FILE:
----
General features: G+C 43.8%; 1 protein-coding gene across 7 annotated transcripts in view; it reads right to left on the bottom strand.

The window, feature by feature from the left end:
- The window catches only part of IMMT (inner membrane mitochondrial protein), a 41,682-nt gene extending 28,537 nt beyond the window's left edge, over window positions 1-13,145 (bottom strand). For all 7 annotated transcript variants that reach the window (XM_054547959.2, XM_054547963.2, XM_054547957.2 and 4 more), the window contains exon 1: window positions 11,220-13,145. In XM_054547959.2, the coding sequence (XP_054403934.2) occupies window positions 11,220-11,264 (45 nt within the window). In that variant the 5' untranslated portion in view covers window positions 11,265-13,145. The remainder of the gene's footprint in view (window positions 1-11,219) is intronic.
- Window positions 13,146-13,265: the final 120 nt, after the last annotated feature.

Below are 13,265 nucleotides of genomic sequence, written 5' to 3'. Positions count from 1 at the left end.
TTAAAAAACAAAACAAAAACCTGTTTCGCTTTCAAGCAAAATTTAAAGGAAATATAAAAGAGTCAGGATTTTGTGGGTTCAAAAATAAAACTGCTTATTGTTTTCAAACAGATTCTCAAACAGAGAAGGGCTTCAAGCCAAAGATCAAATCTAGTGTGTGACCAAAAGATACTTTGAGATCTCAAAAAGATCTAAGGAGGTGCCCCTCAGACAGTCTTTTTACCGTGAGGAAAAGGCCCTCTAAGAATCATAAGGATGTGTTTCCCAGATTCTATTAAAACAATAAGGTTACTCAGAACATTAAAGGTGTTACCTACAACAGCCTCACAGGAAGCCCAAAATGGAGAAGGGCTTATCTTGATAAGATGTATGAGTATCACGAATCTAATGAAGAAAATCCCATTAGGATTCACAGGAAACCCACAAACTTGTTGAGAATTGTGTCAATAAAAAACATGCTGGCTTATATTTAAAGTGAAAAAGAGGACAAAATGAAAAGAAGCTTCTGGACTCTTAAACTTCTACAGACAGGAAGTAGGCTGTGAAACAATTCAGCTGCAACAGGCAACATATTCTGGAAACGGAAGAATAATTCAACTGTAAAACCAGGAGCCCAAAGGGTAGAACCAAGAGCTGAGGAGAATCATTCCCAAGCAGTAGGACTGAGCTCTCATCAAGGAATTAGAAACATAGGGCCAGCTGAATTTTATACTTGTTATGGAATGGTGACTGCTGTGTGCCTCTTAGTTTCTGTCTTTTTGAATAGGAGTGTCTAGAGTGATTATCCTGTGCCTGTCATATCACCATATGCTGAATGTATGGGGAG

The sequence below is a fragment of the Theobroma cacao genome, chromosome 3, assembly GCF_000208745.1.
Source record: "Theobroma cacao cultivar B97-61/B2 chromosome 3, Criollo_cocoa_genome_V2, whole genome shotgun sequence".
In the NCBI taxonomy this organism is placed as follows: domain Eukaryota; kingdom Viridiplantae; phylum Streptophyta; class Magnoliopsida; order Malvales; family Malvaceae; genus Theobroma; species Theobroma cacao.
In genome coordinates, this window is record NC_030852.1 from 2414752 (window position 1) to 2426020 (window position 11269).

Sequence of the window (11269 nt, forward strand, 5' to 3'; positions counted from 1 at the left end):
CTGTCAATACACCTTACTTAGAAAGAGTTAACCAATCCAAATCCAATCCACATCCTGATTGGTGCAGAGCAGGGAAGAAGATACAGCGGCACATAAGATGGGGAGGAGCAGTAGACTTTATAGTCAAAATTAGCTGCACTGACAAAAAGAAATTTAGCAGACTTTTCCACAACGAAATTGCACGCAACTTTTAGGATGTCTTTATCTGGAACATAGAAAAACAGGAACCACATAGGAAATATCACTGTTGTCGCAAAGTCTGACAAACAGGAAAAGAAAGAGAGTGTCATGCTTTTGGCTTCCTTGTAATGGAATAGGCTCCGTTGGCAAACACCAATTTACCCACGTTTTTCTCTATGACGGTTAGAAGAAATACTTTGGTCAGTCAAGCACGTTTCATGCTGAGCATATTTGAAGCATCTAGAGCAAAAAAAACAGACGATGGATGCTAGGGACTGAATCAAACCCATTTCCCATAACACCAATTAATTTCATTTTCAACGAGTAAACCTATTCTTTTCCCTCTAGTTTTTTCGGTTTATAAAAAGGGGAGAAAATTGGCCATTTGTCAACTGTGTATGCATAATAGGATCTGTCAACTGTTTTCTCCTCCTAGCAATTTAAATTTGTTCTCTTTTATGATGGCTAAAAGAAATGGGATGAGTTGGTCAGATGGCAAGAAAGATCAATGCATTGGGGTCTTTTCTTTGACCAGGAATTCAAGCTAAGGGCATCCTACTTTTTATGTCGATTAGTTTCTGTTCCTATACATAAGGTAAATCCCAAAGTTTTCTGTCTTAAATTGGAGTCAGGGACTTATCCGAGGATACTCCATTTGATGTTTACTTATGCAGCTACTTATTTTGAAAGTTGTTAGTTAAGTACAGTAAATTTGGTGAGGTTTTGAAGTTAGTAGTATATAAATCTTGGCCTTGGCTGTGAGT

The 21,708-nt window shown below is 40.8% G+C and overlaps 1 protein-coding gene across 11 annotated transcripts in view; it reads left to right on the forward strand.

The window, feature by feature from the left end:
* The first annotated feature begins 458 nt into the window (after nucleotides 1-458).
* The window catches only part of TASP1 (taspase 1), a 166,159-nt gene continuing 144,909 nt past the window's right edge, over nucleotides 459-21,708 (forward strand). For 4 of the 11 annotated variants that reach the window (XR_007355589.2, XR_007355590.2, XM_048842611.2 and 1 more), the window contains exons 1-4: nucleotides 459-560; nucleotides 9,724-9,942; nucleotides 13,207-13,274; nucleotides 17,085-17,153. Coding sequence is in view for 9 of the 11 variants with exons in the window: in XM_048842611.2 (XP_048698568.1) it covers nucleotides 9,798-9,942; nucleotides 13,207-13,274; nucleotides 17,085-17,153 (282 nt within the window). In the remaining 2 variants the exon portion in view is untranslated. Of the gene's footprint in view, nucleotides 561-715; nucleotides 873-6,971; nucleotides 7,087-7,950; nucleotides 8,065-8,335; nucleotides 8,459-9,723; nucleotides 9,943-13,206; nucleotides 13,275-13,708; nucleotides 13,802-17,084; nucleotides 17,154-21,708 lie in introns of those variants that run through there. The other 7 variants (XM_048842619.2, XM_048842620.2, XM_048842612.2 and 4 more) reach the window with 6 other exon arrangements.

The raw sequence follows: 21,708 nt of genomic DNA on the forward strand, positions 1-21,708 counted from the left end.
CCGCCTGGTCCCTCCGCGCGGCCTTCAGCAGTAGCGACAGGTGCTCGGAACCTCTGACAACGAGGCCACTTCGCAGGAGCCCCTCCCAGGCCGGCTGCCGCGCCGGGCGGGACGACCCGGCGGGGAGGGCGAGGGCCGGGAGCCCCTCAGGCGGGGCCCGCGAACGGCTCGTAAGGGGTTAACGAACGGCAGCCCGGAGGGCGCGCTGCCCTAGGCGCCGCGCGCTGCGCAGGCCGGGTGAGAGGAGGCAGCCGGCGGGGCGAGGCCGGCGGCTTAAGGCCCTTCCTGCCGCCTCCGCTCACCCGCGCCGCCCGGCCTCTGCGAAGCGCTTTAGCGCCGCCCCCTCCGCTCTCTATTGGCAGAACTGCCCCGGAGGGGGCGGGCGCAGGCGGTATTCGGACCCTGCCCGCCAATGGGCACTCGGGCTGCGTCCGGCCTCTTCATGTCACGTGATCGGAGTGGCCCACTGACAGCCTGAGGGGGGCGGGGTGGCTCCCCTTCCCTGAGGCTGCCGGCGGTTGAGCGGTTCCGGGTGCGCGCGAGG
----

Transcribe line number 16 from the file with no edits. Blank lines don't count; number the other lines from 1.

* The window catches only part of TASP1 (taspase 1), a 166,159-nt gene continuing 144,909 nt past the window's right edge, over nucleotides 459-21,708 (forward strand). For 4 of the 11 annotated variants that reach the window (XR_007355589.2, XR_007355590.2, XM_048842611.2 and 1 more), the window contains exons 1-4: nucleotides 459-560; nucleotides 9,724-9,942; nucleotides 13,207-13,274; nucleotides 17,085-17,153. Coding sequence is in view for 9 of the 11 variants with exons in the window: in XM_048842611.2 (XP_048698568.1) it covers nucleotides 9,798-9,942; nucleotides 13,207-13,274; nucleotides 17,085-17,153 (282 nt within the window). In the remaining 2 variants the exon portion in view is untranslated. Of the gene's footprint in view, nucleotides 561-715; nucleotides 873-6,971; nucleotides 7,087-7,950; nucleotides 8,065-8,335; nucleotides 8,459-9,723; nucleotides 9,943-13,206; nucleotides 13,275-13,708; nucleotides 13,802-17,084; nucleotides 17,154-21,708 lie in introns of those variants that run through there. The other 7 variants (XM_048842619.2, XM_048842620.2, XM_048842612.2 and 4 more) reach the window with 6 other exon arrangements.